Hisar, India (CNN) -- Barely able to sit up due to intense pain, first-time mother Bhateri Devi steadies herself with the help of a family member. She has had a Cesarean section, an experience many women have endured.
But Devi is different: She gave birth to triplets in May this year and is 66 years old. It was her very first delivery.
"I wanted to have a family," she said. "Before I didn't have any children, even at this age, that's why I gave birth to these children."
"So what if she's old?" her husband Deva Singh chimes in. He's 70.
The couple tried for decades but had been unable to conceive until they discovered a fertility clinic that would treat Devi. The clinic was near their village in the Indian state of Haryana.
Doctor Bishnoi Anurag has become known in the area for using fertility treatments on older patients.
"Why not?" he asked. "We have been doing it for many years." He said he's helped more than 100 patients above 50 years old conceive and have babies without a single mortality or maternal death.
The science behind it is seemingly simple and has been around for more than 20 years. Bhateri Devi is post-menopausal and has no more eggs. In her case Dr. Bishnoi says he fertilized a young woman's egg with sperm from Devi's husband in a Petri dish and then injected the fetus into his 66-year-old patient's uterus.
Before the procedure, patients have to take a few months of hormone treatment to prepare the body. This is known as in vitro fertilization, or IVF, a technique being used all over the world.
In India there is no legal upper age limit for those who want to have children using fertility treatments. The same is true in Britain and the United States.
But as we live longer the question is how old is too old to have a baby?
Dr. Bishnoi says as long as a woman is proven to be medically fit, age should not matter. He says he has successfully impregnated a 70-year-old woman as well.
He has fierce critics.
"Medically it is possible, but medically it is also possible to use the same technique in a pre-pubescent girl," said infertility and in vitro fertilization specialist Dr. Sohani Verma.
"She will get pregnant. But should we do that? Everybody would say the answer is no."
Dr. Verma runs the IVF unit in Indraprastha Apollo Hospital, one of Delhi's best-known hospitals.
She points out no matter how physically fit a person is there is still a high probability of physical complications and certainly ethical red flags. For one, the babies are usually born prematurely, which happened in Devi's case, creating a host of possible developmental problems later on.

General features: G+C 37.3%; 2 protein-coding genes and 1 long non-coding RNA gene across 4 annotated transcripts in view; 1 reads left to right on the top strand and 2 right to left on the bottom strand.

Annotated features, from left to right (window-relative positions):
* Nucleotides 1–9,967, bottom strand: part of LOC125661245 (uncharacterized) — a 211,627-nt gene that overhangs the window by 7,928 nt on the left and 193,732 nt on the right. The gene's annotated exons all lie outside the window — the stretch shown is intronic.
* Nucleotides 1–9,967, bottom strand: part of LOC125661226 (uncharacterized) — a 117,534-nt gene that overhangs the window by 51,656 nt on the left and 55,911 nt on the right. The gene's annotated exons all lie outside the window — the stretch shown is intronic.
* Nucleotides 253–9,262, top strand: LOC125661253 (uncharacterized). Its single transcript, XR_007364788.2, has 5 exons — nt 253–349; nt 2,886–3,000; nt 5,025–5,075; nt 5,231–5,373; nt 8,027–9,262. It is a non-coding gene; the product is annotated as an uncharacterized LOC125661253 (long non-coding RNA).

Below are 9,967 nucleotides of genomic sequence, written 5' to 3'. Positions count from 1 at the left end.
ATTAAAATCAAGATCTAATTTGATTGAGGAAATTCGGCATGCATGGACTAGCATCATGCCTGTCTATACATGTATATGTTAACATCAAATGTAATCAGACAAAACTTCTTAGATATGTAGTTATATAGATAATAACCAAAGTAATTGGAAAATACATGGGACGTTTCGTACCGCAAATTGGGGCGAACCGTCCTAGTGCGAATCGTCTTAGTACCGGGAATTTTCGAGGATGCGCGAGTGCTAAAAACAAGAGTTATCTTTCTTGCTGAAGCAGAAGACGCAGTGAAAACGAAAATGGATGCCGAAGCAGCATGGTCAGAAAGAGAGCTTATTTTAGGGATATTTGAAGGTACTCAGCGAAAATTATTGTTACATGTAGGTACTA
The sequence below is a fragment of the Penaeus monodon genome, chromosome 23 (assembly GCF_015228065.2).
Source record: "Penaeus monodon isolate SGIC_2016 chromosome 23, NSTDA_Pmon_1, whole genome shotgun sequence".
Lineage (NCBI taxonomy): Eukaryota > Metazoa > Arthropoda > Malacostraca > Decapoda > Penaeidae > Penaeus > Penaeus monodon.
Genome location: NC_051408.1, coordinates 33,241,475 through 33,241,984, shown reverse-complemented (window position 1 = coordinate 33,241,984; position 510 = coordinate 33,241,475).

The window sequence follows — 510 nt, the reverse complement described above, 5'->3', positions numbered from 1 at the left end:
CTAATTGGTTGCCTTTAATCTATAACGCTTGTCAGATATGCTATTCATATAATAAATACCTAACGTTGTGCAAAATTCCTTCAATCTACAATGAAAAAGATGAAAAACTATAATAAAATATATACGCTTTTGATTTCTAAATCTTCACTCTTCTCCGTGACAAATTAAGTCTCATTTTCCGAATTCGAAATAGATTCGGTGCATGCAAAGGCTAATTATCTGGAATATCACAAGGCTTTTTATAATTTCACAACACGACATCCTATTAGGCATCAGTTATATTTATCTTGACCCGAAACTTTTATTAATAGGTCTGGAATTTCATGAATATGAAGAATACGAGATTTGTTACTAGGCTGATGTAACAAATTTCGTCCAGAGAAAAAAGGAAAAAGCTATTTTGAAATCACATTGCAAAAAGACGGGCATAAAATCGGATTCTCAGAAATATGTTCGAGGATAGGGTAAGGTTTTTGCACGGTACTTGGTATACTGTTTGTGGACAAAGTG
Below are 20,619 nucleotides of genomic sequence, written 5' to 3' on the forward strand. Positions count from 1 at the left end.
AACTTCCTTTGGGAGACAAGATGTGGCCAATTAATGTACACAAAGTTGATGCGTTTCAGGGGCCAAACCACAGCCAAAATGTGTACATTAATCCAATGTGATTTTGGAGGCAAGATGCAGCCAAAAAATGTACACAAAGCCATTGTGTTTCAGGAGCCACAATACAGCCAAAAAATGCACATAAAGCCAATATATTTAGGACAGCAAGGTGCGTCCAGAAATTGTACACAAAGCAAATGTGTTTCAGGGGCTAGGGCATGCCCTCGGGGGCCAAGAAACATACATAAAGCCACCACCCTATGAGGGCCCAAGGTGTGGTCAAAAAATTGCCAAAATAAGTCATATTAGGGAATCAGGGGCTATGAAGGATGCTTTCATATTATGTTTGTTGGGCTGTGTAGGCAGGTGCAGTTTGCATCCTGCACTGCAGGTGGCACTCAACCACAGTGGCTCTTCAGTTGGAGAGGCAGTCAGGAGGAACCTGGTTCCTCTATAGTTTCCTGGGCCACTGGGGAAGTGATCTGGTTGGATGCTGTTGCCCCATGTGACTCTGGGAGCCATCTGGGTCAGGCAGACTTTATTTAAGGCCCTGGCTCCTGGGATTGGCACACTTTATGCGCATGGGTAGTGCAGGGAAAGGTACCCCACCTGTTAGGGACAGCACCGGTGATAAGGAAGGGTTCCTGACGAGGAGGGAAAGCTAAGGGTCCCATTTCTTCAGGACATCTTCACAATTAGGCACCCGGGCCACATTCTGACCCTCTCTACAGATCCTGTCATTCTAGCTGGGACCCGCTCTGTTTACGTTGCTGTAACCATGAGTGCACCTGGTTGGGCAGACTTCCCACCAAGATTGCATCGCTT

Older mothers also have a high risk of developing diabetes and other ailments. In this case Dr. Verma is particularly worried about what happens when the children get much older and their elderly parents are no longer around.
"I feel that once we are involved in bringing a human being into the world there has to be concern about the unborn baby as well. Not just its development but also the social and psychological issues which the baby will have to face."
Life expectancy in India is 63.7 years, according to a 2008 World Bank estimate.
But Bhateri Devi and her husband have already beaten the odds when it comes to age. They say they had the children for a very practical reason: they needed heirs to "be the owners of our property."
But Dr. Bishnoi and his critics agree on at least one thing at least: the case brings a heightened awareness about the medical capabilities available to those who can't conceive.
In many villages in India there can be great pressure on women to have babies. Sometimes women are ostracized for being unable to conceive.
Still the dangers to an older woman and the babies she is carrying are significant.
But Dr. Bishnoi says he will continue the practice of allowing older women to receive fertility treatment. "It is very dangerous to go on a airplane -- it can crash. It is very dangerous to ride a bike -- you can always bash or someone may bash into your motorcycle -- but people do it. Why? Because they want to reach their destination."
"It's the same in these cases. They want to realize their dreams, their destination, so they take risks."